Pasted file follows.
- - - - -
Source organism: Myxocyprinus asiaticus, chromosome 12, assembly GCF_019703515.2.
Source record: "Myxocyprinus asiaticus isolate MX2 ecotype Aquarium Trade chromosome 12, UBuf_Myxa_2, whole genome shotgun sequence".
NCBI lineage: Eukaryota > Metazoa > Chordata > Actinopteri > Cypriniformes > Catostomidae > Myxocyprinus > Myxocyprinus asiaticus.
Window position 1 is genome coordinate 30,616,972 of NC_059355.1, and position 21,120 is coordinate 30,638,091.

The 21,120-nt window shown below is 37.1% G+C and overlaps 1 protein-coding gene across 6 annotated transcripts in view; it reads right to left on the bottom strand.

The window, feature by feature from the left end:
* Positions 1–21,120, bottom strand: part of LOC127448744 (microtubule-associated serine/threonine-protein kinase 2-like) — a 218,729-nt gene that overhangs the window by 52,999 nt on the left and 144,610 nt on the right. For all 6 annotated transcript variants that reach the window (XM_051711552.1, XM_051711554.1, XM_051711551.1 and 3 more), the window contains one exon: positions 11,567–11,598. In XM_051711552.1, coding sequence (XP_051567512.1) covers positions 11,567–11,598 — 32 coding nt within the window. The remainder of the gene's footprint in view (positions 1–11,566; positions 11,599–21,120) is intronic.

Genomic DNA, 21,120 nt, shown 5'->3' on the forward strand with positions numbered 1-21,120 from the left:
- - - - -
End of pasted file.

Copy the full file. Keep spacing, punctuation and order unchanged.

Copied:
Source organism: Myxocyprinus asiaticus, chromosome 12, assembly GCF_019703515.2.
Source record: "Myxocyprinus asiaticus isolate MX2 ecotype Aquarium Trade chromosome 12, UBuf_Myxa_2, whole genome shotgun sequence".
NCBI lineage: Eukaryota > Metazoa > Chordata > Actinopteri > Cypriniformes > Catostomidae > Myxocyprinus > Myxocyprinus asiaticus.
Window position 1 is genome coordinate 30,616,972 of NC_059355.1, and position 21,120 is coordinate 30,638,091.

The 21,120-nt window shown below is 37.1% G+C and overlaps 1 protein-coding gene across 6 annotated transcripts in view; it reads right to left on the bottom strand.

The window, feature by feature from the left end:
* Positions 1–21,120, bottom strand: part of LOC127448744 (microtubule-associated serine/threonine-protein kinase 2-like) — a 218,729-nt gene that overhangs the window by 52,999 nt on the left and 144,610 nt on the right. For all 6 annotated transcript variants that reach the window (XM_051711552.1, XM_051711554.1, XM_051711551.1 and 3 more), the window contains one exon: positions 11,567–11,598. In XM_051711552.1, coding sequence (XP_051567512.1) covers positions 11,567–11,598 — 32 coding nt within the window. The remainder of the gene's footprint in view (positions 1–11,566; positions 11,599–21,120) is intronic.

Genomic DNA, 21,120 nt, shown 5'->3' on the forward strand with positions numbered 1-21,120 from the left: